Geki Kara Ramen is $9 worth of molten chilies — plus noodles.
Japanese cuisine has been playing footsie with chilies over the last five years or so, and it’s the rare Japanese menu that doesn’t boast a fiery dish or two. And today nearly all ramen parlors in the city (which must number nearly 50) have at least one hot option. The geki kara ramen at newcomer Tabata is the hottest I’ve tried so far.
The previous hottest was the spicy miso ramen at Ramen Setagaya on St. Marks Place in the East Village. It has a thick miso broth, so thick it almost qualifies as gravy, which is laced with chili oil. It’s so hot that you’ll find it difficult to enjoy the broth after the noodles, pork, and boiled egg have been consumed.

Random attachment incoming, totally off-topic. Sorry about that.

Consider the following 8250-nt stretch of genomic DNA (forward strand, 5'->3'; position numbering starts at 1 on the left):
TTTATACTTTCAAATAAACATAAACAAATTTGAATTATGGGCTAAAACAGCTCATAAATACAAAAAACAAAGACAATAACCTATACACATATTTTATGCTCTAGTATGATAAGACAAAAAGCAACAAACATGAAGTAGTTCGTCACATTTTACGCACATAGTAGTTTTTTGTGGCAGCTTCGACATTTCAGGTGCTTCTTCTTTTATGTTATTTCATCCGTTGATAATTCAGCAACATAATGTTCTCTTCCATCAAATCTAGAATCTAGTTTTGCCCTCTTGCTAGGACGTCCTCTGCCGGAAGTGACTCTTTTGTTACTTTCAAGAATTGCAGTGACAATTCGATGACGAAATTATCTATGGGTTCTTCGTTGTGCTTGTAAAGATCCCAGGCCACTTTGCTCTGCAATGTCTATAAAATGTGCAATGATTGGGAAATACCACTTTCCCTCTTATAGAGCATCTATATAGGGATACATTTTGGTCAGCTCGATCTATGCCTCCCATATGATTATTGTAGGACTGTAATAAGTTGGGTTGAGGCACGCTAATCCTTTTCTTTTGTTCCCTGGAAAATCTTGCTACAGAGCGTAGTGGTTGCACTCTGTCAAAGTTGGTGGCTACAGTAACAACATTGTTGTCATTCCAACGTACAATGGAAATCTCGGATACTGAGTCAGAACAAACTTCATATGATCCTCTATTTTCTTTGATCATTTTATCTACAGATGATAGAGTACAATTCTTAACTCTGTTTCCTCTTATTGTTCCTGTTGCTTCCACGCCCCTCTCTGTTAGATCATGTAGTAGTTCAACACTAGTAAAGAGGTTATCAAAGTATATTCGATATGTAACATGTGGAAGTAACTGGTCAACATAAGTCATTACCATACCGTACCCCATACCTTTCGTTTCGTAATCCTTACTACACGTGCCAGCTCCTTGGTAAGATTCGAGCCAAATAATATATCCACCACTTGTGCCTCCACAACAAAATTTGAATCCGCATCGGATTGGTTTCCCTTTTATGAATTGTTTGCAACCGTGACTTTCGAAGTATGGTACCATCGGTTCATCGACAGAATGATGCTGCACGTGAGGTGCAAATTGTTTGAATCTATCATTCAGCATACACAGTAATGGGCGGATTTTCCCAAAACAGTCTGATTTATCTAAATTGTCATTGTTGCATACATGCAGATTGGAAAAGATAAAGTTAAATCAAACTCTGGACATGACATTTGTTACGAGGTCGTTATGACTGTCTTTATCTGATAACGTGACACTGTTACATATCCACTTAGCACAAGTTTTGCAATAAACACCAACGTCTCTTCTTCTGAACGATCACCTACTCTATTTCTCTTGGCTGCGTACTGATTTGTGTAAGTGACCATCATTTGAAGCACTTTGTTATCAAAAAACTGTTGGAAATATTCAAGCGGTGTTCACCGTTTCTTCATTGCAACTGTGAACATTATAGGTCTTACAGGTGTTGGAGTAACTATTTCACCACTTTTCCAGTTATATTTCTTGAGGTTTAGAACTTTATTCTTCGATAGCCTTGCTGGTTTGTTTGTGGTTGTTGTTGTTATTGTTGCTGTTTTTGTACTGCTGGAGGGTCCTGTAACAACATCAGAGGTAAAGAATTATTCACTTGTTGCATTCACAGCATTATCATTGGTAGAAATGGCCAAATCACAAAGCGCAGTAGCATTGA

Geki Kara, which supposedly means “hellishly spicy” in Japanese, has a good quarter-inch of chili oil floating on top of the bowl, and every slurped noodle comes well-slicked with it. Shaved scallions provide another agreeable flavor, and the broth itself (under the chile oil) is salt-flavored chicken stock, rather than miso, so it’s much lighter than the corresponding soup at Ramen Setagaya.
Tabata Ramen is located behind the Port Authority on Hell’s Kitchen’s Ninth Avenue, with a menu that offers 18 different kinds of ramen, including two vegetarian options, and two that separate noodles from dipping broth (the tsukemen style). There are over-rice dishes and appetizers, too.
Another advantage is that the bowls of ramen are a dollar or two less than the same soups at most other ramen parlors.
540 Ninth Avenue
The ramen in Geki Kara are of medium weight, and agreeably chewy. It can be made with roast pork or chicken.